How can computing courses be made more accessible to students with specific learning disabilities?

A “specific learning disability” refers to a variety of diagnoses such as difficulties with oral or written expression; decoding, fluency, and comprehension; auditory processing; working memory; arithmetic; and executive functioning. There are a variety of strategies that instructors can use to make computing courses more accessible for students with specific learning disabilities. Consider adopting a growth mindset approach that focuses on students’ abilities to learn and grow rather than talent or intelligence.

What aspects of the Exploring Computer Science (ECS) or Computer Science Principles (CSP) curriculum might present accessibility challenges to students with disabilities?

Exploring Computer Science (ECS) and Computer Science Principles (CSP) are two different curricula for computer science that are used in K-12 settings. Both have the potential to be accessible to students with disabilities, but also present accessibility challenges. These challenges include

How can K-12 computing courses be made accessible to students with disabilities?

Many students with disabilities have successfully completed computing courses during their K-12 education. As a result, some individuals with disabilities have successfully completed postsecondary degrees in computing and now have careers in computing fields. However, more work needs to be done in order for all students with disabilities have opportunities to pursue these careers.

Industry Tours: A Promising Practice in Bringing Career and Technical Education to Life

The Career and Technical Education Program (CTE) at Seattle Public Schools serves a wide variety of students with different learning needs. Through a collaborative grant from The Boeing Company, CTE staff worked with the Disabilities, Opportunities, Internetworking, and Technology (DO-IT) program to arrange industry tours for students with disabilities.

Computer Science Fun Day: A Promising Practice in Collaborating to Increase Computer Science Awareness

In an effort to increase computer science awareness among youth with disabilities, the University of Alabama, Auburn University, and United Cerebral Palsy of Birmingham collaborated to host two Computer Science Fun Days. The participants engaged in fun, interactive computer and robotics activities and learned about numerous opportunities in the field of computer science.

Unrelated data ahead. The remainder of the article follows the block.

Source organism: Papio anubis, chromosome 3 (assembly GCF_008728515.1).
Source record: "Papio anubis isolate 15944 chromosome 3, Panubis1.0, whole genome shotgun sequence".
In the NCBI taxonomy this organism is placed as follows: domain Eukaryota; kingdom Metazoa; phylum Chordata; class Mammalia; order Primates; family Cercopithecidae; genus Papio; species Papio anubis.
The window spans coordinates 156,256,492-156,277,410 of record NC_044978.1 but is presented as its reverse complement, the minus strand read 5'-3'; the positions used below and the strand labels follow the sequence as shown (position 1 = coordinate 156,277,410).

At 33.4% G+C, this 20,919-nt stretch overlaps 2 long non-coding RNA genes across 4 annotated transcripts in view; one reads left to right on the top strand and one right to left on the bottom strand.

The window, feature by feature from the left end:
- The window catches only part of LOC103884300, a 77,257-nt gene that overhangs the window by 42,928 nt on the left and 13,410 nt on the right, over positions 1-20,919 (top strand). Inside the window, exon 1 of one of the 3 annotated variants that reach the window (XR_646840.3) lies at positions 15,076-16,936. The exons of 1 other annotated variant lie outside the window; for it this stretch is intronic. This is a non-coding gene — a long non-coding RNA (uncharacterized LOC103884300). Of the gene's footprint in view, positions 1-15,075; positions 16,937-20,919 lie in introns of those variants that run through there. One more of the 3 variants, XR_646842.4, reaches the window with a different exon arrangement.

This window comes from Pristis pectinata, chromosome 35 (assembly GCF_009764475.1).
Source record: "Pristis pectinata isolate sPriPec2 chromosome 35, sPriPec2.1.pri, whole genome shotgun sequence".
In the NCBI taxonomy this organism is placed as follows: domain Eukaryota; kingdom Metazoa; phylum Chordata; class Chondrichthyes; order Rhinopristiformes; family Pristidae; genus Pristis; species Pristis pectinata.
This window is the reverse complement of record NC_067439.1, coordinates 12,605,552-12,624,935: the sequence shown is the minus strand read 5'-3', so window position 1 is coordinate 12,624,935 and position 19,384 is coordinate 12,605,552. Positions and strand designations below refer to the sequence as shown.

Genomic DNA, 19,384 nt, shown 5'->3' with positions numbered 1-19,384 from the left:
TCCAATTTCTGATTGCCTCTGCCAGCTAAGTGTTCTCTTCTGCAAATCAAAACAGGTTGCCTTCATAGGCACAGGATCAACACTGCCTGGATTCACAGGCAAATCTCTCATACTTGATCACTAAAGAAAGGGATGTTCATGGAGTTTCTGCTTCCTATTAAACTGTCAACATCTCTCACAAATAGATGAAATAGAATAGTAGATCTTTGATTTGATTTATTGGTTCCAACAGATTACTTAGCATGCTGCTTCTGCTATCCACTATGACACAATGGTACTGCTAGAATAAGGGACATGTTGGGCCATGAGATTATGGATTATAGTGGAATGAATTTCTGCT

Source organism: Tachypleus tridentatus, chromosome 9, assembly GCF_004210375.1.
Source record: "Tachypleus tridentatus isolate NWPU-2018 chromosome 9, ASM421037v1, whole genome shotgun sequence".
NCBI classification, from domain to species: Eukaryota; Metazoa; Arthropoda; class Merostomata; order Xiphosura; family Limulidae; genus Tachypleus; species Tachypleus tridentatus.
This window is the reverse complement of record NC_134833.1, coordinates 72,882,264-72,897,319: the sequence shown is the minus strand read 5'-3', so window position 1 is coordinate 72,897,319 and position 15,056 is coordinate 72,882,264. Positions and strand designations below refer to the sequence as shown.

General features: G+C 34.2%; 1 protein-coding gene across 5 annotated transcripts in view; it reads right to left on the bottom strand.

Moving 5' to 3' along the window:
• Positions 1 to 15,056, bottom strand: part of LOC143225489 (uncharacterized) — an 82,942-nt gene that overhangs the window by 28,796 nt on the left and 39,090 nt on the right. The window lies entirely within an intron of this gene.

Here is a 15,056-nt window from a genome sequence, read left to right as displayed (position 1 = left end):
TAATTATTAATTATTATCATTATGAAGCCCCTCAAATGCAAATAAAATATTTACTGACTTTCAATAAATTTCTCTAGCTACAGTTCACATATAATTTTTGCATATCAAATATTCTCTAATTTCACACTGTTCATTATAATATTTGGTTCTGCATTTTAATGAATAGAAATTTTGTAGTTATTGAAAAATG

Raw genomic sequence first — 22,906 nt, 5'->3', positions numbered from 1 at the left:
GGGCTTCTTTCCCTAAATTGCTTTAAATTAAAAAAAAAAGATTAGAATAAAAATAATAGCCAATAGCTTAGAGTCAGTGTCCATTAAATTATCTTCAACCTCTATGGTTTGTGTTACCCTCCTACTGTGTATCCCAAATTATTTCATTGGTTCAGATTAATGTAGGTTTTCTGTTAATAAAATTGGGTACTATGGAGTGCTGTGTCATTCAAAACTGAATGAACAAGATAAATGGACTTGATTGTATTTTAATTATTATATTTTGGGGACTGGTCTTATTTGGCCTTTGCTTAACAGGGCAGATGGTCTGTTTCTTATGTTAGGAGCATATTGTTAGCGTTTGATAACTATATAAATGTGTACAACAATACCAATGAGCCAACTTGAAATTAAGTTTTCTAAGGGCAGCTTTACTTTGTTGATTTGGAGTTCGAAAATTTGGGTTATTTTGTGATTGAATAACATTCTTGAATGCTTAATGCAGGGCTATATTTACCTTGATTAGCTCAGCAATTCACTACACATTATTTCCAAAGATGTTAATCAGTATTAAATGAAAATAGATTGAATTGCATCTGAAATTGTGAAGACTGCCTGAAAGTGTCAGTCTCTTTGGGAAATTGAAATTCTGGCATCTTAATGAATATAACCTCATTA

DRobotZ: A Promising Practice for Introducing Students with Disabilities to Robotics

DRobotZ was designed to better expose and prepare students who are deaf or hard of hearing to college life and computing careers. With funding from AccessComputing, the National Technical Institute for the Deaf at the Rochester Institute of Technology (RIT) developed and hosted a two-week residential summer camp in Rochester, New York for high school freshmen and sophomores who are deaf and hard of hearing.

Computer Science Exploration Project: A Promising Practice in Introducing Computer Science

To expose high school students with disabilities to computer sciences and related careers, the North Central Florida High School High Tech program undertook the Computer Science Exploration Project. The Project offered a series of nine hands-on events. An event was held once a month and included visits to:

Project E.S.T.E.E.M.: A Promising Practice in Experiencing Computer Science Programs

Led by Trinidad State Junior College (TSJC) Project E.S.T.E.E.M. (Experience Science, Technology, Engineering, Electronics, and Math) provided youth with disabilities an opportunity to experience programs at TSJC that contain a computer science component. TSJC collaborated with the School to Work Alliance Program (SWAP) to host the full-day event which culminated in an evening in which both students and their parents participated.

RoboBooks: A Promising Practice on Universally Designed Science Materials

Despite legislation established to allow students with disabilities to fully participate in classrooms, there is still a prominent gap in the science performance of students with and without disabilities (National Assessment of Educational Progress, 2005). While expectations for students with disabilities have increased considerably, the instructional materials used in the science classroom generally remain limited to printed text and paper-and-pencil activities. Often, these static media pose barriers in learning for students with disabilities, who are often struggling readers.